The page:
"When I was a child, the family came every summer to the same guest house overlooking this rock in the middle of North Berwick's east beach. I never ventured much beyond this 'big rock' and probably know every foothold and way of clambering up it. When the tide is out a large area of rock is exposed along with freshly filled rock pools to explore or to sail a wee wooden yacht in.
Sadly, almost all the big houses along the seafront here that were once filled all summer long with holidaymakers are now private residences. North Berwick fills up instead with day-trippers looking for car parking spaces and kids aren't allowed the freedom to explore and discover for themselves the magic of The Rock."
"Some old scanned film shots from this beautiful part of the world. Taken at least 15 years ago, I used to get up here at least twice a year to climb on the Cullin ridge. Although sometimes a week would pass without a successful attempt because of the weather!"
"On Thursday Morning, John Martyn died.
I've already said much of what I wanted to on my previous posting:
Go Down Easy (John Martyn 1948-2009 R.I.P.)
I spent parts of last night listening to his music, and getting more than a little misty-eyed.
In my experience, the world is divided into two types of people, those who had never heard of John Martyn, and those who absolutely loved him and his music.
There are only two musicians who I've ever seen "cold", and come away from that first concert as a total fan. John Martyn was the first, and Amanda Palmer was the second.
A couple of nights ago, I was asked if Amanda could make use of my concert shots of her. I said "Yes" and also mentioned her membership of this elite group of two.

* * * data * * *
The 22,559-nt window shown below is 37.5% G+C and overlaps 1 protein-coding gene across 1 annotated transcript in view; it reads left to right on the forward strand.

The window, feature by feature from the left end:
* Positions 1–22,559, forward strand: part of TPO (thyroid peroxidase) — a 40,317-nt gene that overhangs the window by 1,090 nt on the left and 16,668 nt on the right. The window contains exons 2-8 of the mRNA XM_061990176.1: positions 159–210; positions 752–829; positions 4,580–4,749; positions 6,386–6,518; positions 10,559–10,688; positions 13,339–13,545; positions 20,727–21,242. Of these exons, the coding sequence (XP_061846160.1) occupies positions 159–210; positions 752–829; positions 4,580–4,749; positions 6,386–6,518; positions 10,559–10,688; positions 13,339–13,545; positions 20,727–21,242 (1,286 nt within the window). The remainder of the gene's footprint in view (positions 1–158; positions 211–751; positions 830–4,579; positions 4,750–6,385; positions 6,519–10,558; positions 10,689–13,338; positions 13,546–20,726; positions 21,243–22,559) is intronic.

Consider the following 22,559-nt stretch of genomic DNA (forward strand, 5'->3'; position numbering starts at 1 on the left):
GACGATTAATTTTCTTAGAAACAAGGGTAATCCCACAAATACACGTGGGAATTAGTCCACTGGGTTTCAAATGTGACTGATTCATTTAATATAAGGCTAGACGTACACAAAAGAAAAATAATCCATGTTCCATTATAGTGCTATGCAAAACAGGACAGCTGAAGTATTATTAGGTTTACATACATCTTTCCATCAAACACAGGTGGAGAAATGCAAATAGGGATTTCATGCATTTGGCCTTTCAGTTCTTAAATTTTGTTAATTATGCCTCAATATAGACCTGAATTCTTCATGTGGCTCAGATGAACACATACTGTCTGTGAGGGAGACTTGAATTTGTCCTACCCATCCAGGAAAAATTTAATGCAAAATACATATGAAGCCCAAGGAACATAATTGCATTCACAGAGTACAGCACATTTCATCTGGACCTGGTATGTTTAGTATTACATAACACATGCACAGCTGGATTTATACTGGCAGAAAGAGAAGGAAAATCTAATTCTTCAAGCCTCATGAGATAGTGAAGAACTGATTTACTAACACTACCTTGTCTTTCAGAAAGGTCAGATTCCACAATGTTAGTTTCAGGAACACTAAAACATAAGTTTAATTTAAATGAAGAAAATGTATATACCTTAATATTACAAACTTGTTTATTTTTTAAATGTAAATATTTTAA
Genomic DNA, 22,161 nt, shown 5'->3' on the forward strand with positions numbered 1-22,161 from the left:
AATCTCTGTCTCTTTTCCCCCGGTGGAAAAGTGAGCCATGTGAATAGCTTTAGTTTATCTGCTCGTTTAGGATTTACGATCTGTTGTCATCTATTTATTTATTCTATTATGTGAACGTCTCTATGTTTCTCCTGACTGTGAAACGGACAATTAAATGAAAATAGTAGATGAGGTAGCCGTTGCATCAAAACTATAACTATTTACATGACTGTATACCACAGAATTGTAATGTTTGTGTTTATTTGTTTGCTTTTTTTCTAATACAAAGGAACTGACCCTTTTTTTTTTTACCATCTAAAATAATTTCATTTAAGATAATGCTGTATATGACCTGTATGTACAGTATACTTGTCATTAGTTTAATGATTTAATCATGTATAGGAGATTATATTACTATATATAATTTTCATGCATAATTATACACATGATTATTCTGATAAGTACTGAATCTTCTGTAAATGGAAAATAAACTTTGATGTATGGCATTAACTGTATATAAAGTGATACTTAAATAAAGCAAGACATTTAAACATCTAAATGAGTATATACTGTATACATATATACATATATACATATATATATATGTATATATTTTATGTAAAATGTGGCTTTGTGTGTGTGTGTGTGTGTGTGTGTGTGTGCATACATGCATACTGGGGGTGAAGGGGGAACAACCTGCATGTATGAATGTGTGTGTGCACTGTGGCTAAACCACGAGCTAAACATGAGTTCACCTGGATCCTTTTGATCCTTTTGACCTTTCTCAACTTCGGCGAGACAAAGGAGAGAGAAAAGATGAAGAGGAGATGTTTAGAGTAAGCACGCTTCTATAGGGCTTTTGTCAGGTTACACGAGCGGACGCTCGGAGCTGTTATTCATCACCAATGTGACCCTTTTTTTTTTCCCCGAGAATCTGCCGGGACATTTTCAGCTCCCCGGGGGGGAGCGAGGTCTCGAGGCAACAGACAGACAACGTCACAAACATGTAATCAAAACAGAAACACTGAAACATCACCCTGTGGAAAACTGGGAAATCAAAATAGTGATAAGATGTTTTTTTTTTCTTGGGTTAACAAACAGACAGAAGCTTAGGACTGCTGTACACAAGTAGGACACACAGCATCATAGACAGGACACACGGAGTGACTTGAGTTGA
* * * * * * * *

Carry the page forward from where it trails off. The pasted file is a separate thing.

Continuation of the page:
Less than 12 hours after typing those words, I learned John Martyn was dead.
For some years, each time I've gone to see John, I've been prepared that it might be for the last time.
On November 17th in Glasgow, that day came.
Thanks to John Hillarby, I was able to photograph the entire show from the edge of the stage. I was really keen to make that happen this time, as I had a sense of the ticking clock.
The Royal Concert Hall in Glasgow is a lovely venue...but awkward for photography, in that the stage is very low. You have to squat or kneel, to avoid getting in the way of the audience.
It wasn't exactly comfortable, but I wouldn't have been anywhere else. I loved every minute of the music...and of being able to photograph one of my heroes. He was recreating one of my favourite albums...and I was close enough that I could see a tear or two rolling down his cheeks as he sang songs written almost thirty years ago about the breakup of his first marriage.
Those are the kind of powerful songs he wrote...and that's the kind of performer he was.
Head and heart.
There's a line from "It's a Wonderful Life" which sums up how I'm feeling right now:
Clarence: "Strange, isn't it? Each man's life touches so many other lives. When he isn't around he leaves an awful hole, doesn't he?"
Aye...that he does."
And of course the quirky....